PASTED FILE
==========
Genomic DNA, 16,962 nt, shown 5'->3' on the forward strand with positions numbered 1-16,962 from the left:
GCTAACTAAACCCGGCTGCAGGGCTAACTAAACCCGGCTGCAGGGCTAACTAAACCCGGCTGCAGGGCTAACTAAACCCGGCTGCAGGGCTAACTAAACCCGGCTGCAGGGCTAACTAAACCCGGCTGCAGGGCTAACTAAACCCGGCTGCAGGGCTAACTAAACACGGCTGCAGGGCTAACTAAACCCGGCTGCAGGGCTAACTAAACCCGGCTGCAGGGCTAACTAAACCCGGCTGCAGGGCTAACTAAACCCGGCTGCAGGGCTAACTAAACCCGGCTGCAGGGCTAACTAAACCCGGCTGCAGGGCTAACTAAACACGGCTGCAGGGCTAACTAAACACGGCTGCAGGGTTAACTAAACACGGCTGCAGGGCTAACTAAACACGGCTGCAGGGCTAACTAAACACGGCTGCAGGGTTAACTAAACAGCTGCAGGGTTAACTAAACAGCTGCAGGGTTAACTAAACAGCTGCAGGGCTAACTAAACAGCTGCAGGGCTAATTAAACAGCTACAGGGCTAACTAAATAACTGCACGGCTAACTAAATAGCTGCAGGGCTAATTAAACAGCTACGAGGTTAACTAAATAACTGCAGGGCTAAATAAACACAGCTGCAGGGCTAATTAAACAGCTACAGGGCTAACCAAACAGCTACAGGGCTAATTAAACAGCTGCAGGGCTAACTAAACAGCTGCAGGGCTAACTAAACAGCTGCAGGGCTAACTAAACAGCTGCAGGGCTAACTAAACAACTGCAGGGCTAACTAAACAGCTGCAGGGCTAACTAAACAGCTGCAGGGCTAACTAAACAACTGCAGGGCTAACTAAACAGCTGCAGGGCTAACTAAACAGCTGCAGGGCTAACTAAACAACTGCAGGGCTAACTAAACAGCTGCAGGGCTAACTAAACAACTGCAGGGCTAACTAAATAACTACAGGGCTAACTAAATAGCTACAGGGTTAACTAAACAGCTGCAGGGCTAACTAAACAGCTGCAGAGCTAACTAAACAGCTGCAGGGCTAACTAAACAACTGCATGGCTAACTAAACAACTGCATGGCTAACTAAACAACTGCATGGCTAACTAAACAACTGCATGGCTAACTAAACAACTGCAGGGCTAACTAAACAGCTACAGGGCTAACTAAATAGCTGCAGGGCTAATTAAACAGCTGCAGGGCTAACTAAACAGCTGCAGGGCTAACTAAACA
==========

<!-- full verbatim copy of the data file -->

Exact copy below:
Genomic DNA, 16,962 nt, shown 5'->3' on the forward strand with positions numbered 1-16,962 from the left:
GCTAACTAAACCCGGCTGCAGGGCTAACTAAACCCGGCTGCAGGGCTAACTAAACCCGGCTGCAGGGCTAACTAAACCCGGCTGCAGGGCTAACTAAACCCGGCTGCAGGGCTAACTAAACCCGGCTGCAGGGCTAACTAAACCCGGCTGCAGGGCTAACTAAACACGGCTGCAGGGCTAACTAAACCCGGCTGCAGGGCTAACTAAACCCGGCTGCAGGGCTAACTAAACCCGGCTGCAGGGCTAACTAAACCCGGCTGCAGGGCTAACTAAACCCGGCTGCAGGGCTAACTAAACCCGGCTGCAGGGCTAACTAAACACGGCTGCAGGGCTAACTAAACACGGCTGCAGGGTTAACTAAACACGGCTGCAGGGCTAACTAAACACGGCTGCAGGGCTAACTAAACACGGCTGCAGGGTTAACTAAACAGCTGCAGGGTTAACTAAACAGCTGCAGGGTTAACTAAACAGCTGCAGGGCTAACTAAACAGCTGCAGGGCTAATTAAACAGCTACAGGGCTAACTAAATAACTGCACGGCTAACTAAATAGCTGCAGGGCTAATTAAACAGCTACGAGGTTAACTAAATAACTGCAGGGCTAAATAAACACAGCTGCAGGGCTAATTAAACAGCTACAGGGCTAACCAAACAGCTACAGGGCTAATTAAACAGCTGCAGGGCTAACTAAACAGCTGCAGGGCTAACTAAACAGCTGCAGGGCTAACTAAACAGCTGCAGGGCTAACTAAACAACTGCAGGGCTAACTAAACAGCTGCAGGGCTAACTAAACAGCTGCAGGGCTAACTAAACAACTGCAGGGCTAACTAAACAGCTGCAGGGCTAACTAAACAGCTGCAGGGCTAACTAAACAACTGCAGGGCTAACTAAACAGCTGCAGGGCTAACTAAACAACTGCAGGGCTAACTAAATAACTACAGGGCTAACTAAATAGCTACAGGGTTAACTAAACAGCTGCAGGGCTAACTAAACAGCTGCAGAGCTAACTAAACAGCTGCAGGGCTAACTAAACAACTGCATGGCTAACTAAACAACTGCATGGCTAACTAAACAACTGCATGGCTAACTAAACAACTGCATGGCTAACTAAACAACTGCAGGGCTAACTAAACAGCTACAGGGCTAACTAAATAGCTGCAGGGCTAATTAAACAGCTGCAGGGCTAACTAAACAGCTGCAGGGCTAACTAAACA